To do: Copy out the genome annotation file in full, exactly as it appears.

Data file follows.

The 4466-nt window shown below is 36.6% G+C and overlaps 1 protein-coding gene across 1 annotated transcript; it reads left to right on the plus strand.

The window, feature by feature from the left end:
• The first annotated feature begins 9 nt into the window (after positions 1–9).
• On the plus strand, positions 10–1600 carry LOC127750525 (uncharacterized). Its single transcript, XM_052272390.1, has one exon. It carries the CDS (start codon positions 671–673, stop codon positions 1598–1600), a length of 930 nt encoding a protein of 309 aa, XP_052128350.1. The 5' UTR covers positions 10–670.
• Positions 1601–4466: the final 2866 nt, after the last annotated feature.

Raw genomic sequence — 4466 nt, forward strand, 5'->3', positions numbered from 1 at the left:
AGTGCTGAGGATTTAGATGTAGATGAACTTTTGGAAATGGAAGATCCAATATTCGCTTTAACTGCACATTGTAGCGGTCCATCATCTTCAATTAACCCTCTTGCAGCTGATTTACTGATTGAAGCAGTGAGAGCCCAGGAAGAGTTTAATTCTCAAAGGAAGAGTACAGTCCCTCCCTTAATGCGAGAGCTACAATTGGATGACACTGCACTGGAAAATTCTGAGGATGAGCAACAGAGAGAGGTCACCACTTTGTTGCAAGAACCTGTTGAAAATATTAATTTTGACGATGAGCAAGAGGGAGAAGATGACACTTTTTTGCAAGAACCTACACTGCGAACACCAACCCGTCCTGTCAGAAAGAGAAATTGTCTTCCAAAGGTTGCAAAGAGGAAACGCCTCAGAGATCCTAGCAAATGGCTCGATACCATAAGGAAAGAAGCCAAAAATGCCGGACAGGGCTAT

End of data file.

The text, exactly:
The 4466-nt window shown below is 36.6% G+C and overlaps 1 protein-coding gene across 1 annotated transcript; it reads left to right on the plus strand.

The window, feature by feature from the left end:
• The first annotated feature begins 9 nt into the window (after positions 1–9).
• On the plus strand, positions 10–1600 carry LOC127750525 (uncharacterized). Its single transcript, XM_052272390.1, has one exon. It carries the CDS (start codon positions 671–673, stop codon positions 1598–1600), a length of 930 nt encoding a protein of 309 aa, XP_052128350.1. The 5' UTR covers positions 10–670.
• Positions 1601–4466: the final 2866 nt, after the last annotated feature.

Raw genomic sequence — 4466 nt, forward strand, 5'->3', positions numbered from 1 at the left:
AGTGCTGAGGATTTAGATGTAGATGAACTTTTGGAAATGGAAGATCCAATATTCGCTTTAACTGCACATTGTAGCGGTCCATCATCTTCAATTAACCCTCTTGCAGCTGATTTACTGATTGAAGCAGTGAGAGCCCAGGAAGAGTTTAATTCTCAAAGGAAGAGTACAGTCCCTCCCTTAATGCGAGAGCTACAATTGGATGACACTGCACTGGAAAATTCTGAGGATGAGCAACAGAGAGAGGTCACCACTTTGTTGCAAGAACCTGTTGAAAATATTAATTTTGACGATGAGCAAGAGGGAGAAGATGACACTTTTTTGCAAGAACCTACACTGCGAACACCAACCCGTCCTGTCAGAAAGAGAAATTGTCTTCCAAAGGTTGCAAAGAGGAAACGCCTCAGAGATCCTAGCAAATGGCTCGATACCATAAGGAAAGAAGCCAAAAATGCCGGACAGGGCTAT